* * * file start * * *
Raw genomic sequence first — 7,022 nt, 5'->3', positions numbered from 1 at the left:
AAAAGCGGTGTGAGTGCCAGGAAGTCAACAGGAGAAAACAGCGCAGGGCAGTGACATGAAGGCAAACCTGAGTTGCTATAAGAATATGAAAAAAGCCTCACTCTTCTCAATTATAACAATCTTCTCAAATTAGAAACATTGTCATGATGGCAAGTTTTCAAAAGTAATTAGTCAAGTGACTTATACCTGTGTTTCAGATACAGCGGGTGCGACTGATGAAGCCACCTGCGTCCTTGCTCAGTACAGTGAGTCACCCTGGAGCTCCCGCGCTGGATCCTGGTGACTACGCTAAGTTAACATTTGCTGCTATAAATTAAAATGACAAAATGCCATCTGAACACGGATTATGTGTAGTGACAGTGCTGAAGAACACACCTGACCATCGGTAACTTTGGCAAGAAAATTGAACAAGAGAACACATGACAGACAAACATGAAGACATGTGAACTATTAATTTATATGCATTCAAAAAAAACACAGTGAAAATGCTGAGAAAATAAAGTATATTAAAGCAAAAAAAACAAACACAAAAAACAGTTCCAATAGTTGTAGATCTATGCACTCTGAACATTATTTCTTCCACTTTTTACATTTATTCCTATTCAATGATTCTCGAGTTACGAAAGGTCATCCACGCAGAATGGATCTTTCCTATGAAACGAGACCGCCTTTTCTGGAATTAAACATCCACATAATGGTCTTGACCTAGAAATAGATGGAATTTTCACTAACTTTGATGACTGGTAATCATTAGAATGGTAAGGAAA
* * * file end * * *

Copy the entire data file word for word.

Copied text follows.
Raw genomic sequence first — 7,022 nt, 5'->3', positions numbered from 1 at the left:
AAAAGCGGTGTGAGTGCCAGGAAGTCAACAGGAGAAAACAGCGCAGGGCAGTGACATGAAGGCAAACCTGAGTTGCTATAAGAATATGAAAAAAGCCTCACTCTTCTCAATTATAACAATCTTCTCAAATTAGAAACATTGTCATGATGGCAAGTTTTCAAAAGTAATTAGTCAAGTGACTTATACCTGTGTTTCAGATACAGCGGGTGCGACTGATGAAGCCACCTGCGTCCTTGCTCAGTACAGTGAGTCACCCTGGAGCTCCCGCGCTGGATCCTGGTGACTACGCTAAGTTAACATTTGCTGCTATAAATTAAAATGACAAAATGCCATCTGAACACGGATTATGTGTAGTGACAGTGCTGAAGAACACACCTGACCATCGGTAACTTTGGCAAGAAAATTGAACAAGAGAACACATGACAGACAAACATGAAGACATGTGAACTATTAATTTATATGCATTCAAAAAAAACACAGTGAAAATGCTGAGAAAATAAAGTATATTAAAGCAAAAAAAACAAACACAAAAAACAGTTCCAATAGTTGTAGATCTATGCACTCTGAACATTATTTCTTCCACTTTTTACATTTATTCCTATTCAATGATTCTCGAGTTACGAAAGGTCATCCACGCAGAATGGATCTTTCCTATGAAACGAGACCGCCTTTTCTGGAATTAAACATCCACATAATGGTCTTGACCTAGAAATAGATGGAATTTTCACTAACTTTGATGACTGGTAATCATTAGAATGGTAAGGAAA